Its kind of sweet how people at the companies I am temping for ask me “What are you going to do now?” Its almost as if they are worried or concerned about what happens when the temp falls off the face of their earth. They must think this is a very strange way to work, jumping from place to place.

When I got laid off last year, it was a giant kick in the teeth. I never wanted to depend on anyone else for a living. We let kids grow up with the idea that if they work hard, get good grades, and perform well in a job, they will be successful and promoted to do all kinds of exciting things. Sad to say, if you choose the wrong company and the wrong bosses no amount of hard work will mean squat. Especially for chicks, there’s danger in being too good at all those menial things junior office girls do to keep things running smoothly. And god help you if you want to get promotion with a company which is run by 3 or more people with the same last name. (Can you say “oligarchy”?)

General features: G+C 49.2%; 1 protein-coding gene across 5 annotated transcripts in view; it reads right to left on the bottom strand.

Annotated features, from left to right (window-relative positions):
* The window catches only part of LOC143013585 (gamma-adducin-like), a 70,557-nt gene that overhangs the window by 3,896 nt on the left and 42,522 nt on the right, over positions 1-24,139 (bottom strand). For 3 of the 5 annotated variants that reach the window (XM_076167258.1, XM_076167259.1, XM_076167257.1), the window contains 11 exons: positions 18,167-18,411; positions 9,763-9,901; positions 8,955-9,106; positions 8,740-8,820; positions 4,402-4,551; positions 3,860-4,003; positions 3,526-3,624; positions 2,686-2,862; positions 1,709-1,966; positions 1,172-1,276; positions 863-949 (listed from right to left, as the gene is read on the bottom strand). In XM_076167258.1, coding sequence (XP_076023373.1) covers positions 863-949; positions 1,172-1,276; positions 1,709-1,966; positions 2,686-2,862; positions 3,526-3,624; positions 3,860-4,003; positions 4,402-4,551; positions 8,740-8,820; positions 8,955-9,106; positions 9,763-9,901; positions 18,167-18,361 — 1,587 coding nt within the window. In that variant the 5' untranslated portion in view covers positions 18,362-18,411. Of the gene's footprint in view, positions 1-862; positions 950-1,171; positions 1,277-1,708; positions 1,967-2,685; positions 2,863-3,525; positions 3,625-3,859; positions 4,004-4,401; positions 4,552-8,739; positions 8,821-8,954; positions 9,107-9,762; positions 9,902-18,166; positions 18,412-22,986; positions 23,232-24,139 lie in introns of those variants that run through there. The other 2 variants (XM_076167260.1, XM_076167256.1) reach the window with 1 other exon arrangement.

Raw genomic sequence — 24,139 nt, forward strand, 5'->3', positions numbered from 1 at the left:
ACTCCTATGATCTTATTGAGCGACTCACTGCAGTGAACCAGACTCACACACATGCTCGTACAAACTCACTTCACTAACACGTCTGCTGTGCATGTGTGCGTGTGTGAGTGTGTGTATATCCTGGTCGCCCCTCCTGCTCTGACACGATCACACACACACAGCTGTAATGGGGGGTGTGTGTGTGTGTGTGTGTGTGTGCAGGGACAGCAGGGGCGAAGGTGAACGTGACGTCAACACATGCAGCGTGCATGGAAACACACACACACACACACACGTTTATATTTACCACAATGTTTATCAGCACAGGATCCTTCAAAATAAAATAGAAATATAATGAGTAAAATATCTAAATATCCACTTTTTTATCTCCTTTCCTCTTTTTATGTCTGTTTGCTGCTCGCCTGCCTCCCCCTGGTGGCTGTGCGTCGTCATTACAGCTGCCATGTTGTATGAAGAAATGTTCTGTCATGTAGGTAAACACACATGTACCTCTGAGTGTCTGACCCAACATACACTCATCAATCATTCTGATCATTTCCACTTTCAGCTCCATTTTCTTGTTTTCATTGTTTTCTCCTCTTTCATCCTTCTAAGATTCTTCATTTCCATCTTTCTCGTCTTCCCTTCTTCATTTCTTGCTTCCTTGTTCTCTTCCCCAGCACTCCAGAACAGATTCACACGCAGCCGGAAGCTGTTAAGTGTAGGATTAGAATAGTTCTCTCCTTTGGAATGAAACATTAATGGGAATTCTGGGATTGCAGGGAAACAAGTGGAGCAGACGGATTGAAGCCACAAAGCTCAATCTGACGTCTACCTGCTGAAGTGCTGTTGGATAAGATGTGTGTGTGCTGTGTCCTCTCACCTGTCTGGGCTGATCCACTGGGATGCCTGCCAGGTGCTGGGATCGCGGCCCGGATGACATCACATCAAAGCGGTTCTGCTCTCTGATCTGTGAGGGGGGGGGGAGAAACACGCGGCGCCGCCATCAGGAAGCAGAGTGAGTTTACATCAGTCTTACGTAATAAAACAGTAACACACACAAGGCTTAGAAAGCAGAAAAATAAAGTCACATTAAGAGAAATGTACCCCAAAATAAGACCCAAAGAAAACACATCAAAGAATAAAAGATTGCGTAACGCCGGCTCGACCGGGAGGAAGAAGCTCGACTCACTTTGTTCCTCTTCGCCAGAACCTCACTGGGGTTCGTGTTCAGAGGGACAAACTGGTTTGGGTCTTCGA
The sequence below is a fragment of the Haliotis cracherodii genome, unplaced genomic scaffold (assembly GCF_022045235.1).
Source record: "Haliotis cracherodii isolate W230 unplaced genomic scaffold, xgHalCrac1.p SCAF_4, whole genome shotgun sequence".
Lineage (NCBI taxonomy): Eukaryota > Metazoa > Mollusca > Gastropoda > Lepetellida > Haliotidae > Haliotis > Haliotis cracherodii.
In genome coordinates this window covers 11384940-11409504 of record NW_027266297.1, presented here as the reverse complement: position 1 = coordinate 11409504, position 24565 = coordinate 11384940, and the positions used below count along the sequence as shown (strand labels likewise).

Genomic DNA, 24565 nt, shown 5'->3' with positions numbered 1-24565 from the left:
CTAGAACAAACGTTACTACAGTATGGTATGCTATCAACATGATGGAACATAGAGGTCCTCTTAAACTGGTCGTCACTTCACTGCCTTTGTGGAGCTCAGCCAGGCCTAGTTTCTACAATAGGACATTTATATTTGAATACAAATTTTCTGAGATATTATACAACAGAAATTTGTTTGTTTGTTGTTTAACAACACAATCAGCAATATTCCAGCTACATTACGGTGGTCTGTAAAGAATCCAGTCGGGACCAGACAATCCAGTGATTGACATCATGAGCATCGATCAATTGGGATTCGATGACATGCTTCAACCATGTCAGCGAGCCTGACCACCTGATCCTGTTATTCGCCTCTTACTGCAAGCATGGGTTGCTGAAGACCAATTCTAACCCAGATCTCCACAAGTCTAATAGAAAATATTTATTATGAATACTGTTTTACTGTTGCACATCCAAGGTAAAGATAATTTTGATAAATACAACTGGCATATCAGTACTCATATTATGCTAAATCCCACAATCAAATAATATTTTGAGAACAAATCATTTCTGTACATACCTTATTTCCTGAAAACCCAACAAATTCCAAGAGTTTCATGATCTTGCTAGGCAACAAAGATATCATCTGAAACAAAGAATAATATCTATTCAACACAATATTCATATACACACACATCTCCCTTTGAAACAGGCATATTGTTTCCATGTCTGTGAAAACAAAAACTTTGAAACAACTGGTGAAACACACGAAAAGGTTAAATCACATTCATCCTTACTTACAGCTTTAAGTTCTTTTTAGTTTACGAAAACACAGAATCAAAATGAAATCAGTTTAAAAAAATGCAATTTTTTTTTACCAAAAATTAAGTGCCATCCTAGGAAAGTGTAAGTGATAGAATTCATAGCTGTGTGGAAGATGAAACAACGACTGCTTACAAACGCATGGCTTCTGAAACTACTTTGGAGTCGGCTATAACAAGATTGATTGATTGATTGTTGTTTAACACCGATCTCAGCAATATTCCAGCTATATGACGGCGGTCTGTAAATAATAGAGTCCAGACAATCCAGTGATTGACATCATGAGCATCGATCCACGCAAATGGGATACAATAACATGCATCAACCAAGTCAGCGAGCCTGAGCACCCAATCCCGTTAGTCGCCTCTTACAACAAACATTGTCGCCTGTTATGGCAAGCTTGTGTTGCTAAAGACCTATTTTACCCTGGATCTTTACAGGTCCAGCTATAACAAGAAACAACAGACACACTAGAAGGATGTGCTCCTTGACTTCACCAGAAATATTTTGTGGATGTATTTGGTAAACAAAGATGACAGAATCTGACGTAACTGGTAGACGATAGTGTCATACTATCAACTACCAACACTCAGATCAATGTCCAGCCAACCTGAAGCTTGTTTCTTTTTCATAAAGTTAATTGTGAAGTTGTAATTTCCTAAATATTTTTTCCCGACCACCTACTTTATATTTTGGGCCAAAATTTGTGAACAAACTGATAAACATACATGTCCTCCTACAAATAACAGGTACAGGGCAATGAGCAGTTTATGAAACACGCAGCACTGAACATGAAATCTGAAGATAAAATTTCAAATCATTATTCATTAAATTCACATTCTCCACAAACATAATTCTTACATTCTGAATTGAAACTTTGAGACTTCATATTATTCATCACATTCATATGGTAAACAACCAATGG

So I temp because then I don’t have to care about it. When I love a project or a job, I care to the point of obsession – have fitful dreams about shelving books, do endless mental edits of letters that need writing, or forget to eat because I am determined to beat Pagemaker into submission.

Its no one’s ideal job to sit at someone else’s desk and try to look busy all day. But its a way to work without getting attached. Temps are a blip in the working lives around us. Its sweet of the “perms” to care, to make these inquiries into the rest of my life.

But I’m uncomfortable discussing why I am here in their space and what it is I really do. Next week I am gone anyway.